The World’s Oldest Jewish Museum Looks to the Future

The Palais Eskeles reopens its doors, with its corridors yielding an open space for new exhibitions, and conversations

The permanent exhibition shows Judaica from across the Habsburg Empire Photo: David Reali

The restored marble entrance of Vienna's Jewish Museum Photo: Jüdisches Museum Wien

Jewish Museum Judaica Exhibition Habsburg Empire

The permanent exhibition shows Judaica from across the Habsburg Empire Photo: David Reali

Light and luminous. That is the impression conveyed by Vienna’s “new” Jewish Museum, which re-opened in October after a nine month face-lift that cost a total of €2.6 million. The darkness of the Holocaust recedes from view, while gleaming Torah crowns in illumined showcases recall the wealth and vibrancy of Jewish life in the Habsburg Empire.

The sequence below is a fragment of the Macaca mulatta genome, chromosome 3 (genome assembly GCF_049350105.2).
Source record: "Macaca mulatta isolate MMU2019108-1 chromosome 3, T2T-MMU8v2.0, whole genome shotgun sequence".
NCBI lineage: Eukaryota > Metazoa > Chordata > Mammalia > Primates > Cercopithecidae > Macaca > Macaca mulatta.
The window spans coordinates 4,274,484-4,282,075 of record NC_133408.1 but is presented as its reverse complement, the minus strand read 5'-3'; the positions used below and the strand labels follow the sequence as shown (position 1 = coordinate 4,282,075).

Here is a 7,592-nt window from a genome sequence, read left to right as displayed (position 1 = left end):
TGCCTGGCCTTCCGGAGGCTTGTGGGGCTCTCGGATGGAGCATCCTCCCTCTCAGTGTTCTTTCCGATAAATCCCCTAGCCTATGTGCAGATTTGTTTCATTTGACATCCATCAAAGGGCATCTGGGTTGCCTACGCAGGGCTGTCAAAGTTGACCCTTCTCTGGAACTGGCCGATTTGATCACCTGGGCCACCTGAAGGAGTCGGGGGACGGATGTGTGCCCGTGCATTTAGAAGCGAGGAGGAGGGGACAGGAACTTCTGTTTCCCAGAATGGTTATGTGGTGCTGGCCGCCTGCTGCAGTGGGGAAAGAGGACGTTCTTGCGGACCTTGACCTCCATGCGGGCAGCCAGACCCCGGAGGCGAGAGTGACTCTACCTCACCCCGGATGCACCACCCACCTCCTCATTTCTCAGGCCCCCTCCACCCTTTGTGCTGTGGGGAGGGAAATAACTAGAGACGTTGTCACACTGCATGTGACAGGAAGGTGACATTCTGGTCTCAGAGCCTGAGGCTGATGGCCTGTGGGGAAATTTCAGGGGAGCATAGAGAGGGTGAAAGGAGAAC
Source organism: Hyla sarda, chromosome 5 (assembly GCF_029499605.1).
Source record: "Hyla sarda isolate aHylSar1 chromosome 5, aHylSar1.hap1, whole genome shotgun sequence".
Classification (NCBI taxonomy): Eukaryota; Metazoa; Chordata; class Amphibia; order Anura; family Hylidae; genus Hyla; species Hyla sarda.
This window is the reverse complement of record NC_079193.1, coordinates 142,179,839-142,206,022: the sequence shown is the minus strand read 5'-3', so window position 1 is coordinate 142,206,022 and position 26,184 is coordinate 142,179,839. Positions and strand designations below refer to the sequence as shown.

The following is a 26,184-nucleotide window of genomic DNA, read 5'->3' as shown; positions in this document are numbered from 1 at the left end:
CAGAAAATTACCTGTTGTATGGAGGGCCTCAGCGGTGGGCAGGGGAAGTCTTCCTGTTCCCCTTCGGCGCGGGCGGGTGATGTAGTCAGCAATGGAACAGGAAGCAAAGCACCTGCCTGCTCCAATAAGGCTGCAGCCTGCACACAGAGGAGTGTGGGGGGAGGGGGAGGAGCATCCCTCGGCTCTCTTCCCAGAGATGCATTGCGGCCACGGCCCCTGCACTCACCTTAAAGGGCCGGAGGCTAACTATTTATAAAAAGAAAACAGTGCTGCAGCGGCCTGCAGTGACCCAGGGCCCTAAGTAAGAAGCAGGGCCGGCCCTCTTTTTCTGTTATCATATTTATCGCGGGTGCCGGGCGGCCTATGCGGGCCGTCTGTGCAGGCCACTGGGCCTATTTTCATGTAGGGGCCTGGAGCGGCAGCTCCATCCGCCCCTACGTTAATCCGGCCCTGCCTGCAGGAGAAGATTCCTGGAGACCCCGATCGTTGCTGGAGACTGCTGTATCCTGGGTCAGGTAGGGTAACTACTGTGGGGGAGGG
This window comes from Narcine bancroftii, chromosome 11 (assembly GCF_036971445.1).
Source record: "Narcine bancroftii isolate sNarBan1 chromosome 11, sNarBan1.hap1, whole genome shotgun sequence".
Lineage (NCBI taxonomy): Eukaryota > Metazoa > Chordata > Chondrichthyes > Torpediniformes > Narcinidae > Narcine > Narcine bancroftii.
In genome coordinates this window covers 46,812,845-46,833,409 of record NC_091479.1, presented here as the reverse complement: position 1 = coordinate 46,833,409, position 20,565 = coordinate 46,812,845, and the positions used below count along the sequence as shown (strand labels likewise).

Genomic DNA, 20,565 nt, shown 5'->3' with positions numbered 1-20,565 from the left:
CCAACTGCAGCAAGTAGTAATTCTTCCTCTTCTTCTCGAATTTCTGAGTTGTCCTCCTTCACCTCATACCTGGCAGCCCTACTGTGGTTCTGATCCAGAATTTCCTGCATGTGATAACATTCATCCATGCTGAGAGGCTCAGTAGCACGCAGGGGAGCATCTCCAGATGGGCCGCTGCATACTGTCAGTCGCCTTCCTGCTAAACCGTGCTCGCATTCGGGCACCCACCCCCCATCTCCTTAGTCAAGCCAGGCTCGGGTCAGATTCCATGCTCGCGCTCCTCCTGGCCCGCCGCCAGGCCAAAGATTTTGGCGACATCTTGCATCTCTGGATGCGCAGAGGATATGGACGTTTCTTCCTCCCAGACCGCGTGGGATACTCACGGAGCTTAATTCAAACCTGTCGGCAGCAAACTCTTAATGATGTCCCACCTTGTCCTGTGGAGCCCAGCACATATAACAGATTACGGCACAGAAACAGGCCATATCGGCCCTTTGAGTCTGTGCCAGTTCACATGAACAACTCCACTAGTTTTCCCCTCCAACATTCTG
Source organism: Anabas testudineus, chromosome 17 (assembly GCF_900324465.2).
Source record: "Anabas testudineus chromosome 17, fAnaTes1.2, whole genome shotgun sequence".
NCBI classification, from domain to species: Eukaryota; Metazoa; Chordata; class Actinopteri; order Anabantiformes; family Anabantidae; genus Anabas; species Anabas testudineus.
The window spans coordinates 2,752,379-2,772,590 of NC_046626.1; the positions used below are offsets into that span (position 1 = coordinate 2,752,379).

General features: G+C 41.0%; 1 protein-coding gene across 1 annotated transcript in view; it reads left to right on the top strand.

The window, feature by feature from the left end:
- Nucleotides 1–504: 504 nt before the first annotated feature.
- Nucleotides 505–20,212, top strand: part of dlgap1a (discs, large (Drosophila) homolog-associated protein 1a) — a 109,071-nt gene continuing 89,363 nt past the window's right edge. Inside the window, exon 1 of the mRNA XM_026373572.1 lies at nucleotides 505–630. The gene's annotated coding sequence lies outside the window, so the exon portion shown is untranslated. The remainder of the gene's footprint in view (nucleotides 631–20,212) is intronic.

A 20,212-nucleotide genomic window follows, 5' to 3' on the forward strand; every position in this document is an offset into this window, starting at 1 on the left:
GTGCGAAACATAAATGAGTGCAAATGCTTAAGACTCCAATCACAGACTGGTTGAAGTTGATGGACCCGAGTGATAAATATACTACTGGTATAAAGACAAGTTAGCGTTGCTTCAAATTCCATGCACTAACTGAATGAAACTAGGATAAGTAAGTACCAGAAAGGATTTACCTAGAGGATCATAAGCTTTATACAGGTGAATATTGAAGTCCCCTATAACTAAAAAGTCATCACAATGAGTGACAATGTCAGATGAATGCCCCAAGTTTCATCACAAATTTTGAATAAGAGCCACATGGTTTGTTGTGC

That was in fact the museum’s original purpose: Founded in 1895 by the private “Society for the Collection and Conservation of the Art and Historical Monuments of Judaism”, it was the first Jewish museum in the world. While following the folklore collector-mania of their time, the founders also wanted to demonstrate the Jewish community’s contributions to Viennese cultural life in order to ward off growing anti-Semitism, former chief curator of the museum Felicitas Heimann-Jelinek told the Wiener Zeitung.